It’s a powerful move. But – as goes the cliche – with great power comes great responsibility.
Let’s explore how and when to use the move and when and why to not.
The mechanics of Dual Casting are simple. You’re on stage in a scene with another player and the scene calls for a new character. You move to the position on stage where that new character will be and inhabit him or her. The character you’re no longer inhabiting is still on stage. You can “see” that character by looking at the space that s/he is still assumed to fill even though there’s no longer a player in that space. You can assume lines of dialogue are said by characters that aren’t being inhabited just by listening to the silence and responding to what you assume that you’ve heard. You can always move back and forth between the characters you’ve created. You can even cast yourself into more than two characters on stage; a scene with two players could have an infinite number of active players. And you and your scene partner aren’t confined to only the characters you’ve established; you can inhabit each other’s characters, taking on their physical and verbal attributes.
When you move to to establish a new character (or between established characters) move confidently and directly BUT not too fast – the danger is making your scene partner think you’re editing a scene. If we run from one character to the other it’s more likely it’ll be seen as an edit. Remember, to edit we move as-quick-as-we-safely-can downstage and across stage toward the wing farthest from where we started. So, if your intention is Dual Casting, move with quick, confident steps, but do not run.
Remember, too, that this is a tertiary move, so remember the Tertiary Player Good Faith Mantra: I will only enter a scene in progress to serve what has already been established. And I will react to those who enter my scene in progress on the assumption they seek to heighten what has already been established. The Mantra applies whether there is a tertiary player or whether you’re the player adding a tertiary character.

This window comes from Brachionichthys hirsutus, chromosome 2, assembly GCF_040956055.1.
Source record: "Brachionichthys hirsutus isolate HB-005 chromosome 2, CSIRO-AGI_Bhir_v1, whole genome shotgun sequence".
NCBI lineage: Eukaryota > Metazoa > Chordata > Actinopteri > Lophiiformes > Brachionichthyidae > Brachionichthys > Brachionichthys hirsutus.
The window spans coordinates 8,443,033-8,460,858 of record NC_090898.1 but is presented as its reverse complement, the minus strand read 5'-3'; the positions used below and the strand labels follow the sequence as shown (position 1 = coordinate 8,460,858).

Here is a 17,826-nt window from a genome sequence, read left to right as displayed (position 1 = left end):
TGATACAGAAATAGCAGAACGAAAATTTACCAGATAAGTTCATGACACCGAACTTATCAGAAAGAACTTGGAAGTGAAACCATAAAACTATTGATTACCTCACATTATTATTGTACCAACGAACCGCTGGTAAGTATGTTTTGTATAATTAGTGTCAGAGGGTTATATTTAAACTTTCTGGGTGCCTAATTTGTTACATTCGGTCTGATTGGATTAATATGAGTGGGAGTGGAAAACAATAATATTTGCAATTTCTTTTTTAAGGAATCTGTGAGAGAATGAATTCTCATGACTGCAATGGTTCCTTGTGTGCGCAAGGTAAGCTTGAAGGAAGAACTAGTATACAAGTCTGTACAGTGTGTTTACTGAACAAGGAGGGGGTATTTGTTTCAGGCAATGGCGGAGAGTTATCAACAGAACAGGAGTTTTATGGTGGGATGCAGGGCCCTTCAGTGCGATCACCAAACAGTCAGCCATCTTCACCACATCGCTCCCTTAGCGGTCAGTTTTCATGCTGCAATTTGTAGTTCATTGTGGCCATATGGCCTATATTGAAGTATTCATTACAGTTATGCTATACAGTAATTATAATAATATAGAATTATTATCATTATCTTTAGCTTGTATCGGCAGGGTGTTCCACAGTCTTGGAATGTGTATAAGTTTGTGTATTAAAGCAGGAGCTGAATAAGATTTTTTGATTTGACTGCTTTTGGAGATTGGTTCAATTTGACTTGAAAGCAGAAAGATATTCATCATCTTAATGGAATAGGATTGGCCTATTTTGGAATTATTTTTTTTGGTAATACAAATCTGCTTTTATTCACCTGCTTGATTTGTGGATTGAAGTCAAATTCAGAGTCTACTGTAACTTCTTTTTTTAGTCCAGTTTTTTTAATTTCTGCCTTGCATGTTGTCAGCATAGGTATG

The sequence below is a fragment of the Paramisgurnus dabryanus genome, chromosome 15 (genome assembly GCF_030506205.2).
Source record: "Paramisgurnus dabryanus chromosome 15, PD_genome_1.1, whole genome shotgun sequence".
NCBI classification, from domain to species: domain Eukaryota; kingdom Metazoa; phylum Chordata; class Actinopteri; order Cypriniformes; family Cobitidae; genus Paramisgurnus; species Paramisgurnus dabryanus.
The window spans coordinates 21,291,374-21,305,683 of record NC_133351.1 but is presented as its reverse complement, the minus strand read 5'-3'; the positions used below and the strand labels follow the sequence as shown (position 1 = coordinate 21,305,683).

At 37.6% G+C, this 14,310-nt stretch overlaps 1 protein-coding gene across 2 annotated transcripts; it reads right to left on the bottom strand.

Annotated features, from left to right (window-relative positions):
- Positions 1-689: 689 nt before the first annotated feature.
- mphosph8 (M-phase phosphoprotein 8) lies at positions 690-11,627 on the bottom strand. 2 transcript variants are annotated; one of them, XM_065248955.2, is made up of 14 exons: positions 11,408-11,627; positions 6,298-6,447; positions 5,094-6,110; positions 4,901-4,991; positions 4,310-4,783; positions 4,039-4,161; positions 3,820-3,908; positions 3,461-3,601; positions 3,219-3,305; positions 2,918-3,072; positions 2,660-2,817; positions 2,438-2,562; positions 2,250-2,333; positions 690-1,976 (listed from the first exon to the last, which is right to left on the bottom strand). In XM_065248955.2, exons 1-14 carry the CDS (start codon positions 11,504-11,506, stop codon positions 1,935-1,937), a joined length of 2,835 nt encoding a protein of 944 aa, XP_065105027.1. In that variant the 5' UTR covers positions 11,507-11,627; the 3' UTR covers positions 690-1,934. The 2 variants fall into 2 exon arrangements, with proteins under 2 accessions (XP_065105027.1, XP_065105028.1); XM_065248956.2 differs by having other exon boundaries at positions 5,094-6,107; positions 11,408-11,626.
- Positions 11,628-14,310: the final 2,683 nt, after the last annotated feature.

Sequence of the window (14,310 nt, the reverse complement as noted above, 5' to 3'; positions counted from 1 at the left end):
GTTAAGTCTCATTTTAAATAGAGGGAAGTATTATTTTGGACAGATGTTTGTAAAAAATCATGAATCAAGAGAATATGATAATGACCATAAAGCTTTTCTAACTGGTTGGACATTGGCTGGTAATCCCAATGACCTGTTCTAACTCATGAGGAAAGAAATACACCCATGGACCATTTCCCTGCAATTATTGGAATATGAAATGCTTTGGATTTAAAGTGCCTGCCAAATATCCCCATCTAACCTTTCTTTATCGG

You should commit to adding another character if – and only if – the established scene calls for a new character.
A scene with two characters out to dinner could call for a waiter (but then remember the “a walk on deserves a walk off” mantra). A scene with two teenagers making out on the porch could call for a parent to interrupt. A scene with two improvisers ostensibly in a crowd – an office, a dance, an audience, an etc. – could call for extra characters to fill out the space with reactions and reasons to react.
But do YOU need to be that new character? Is there someone on the wings? If there is someone on the wings that could be that called for character then you need to give him or her the opportunity to be that character. If they don’t, you can; but they should and you shouldn’t. Dual Casting looks like Stage Hogging if you’re playing multiple characters and denying the opportunity for players on the wings to play one.
I hope to soon have a solid video example to share on this page. In the interim, here’s an example of a Horse Apples show I performed in with David Pijor and Matt Newman that called for Dual Casting:
- It was a three player show
- It opened with me on the wings and Matt and David on stage
- Matt and David were teenage boys hiding evidence of trouble they got into while their parents were out of town
- I entered stage as their Dad and I insinuated – by referencing her physical space and reacting to her – that their Mom was on stage next to me
- David moved out of his teenage boy and into Mom
- Matt still reacted to his brother’s assumed dialogue and physical space
- David as Mom mentioned that Grandma and Grandpa would be here any second…
- And Dual Casting became the spine of the organic format we forged…in addition to grandparents, in came the pool boy and his mother, the mailman, a bear and the ghost of a Confederate soldier…and the three of us bounced between all of the characters, inhabiting each other’s physical and verbal attributes
- It was fun as hell
Try Dual Casting. But do it responsibly.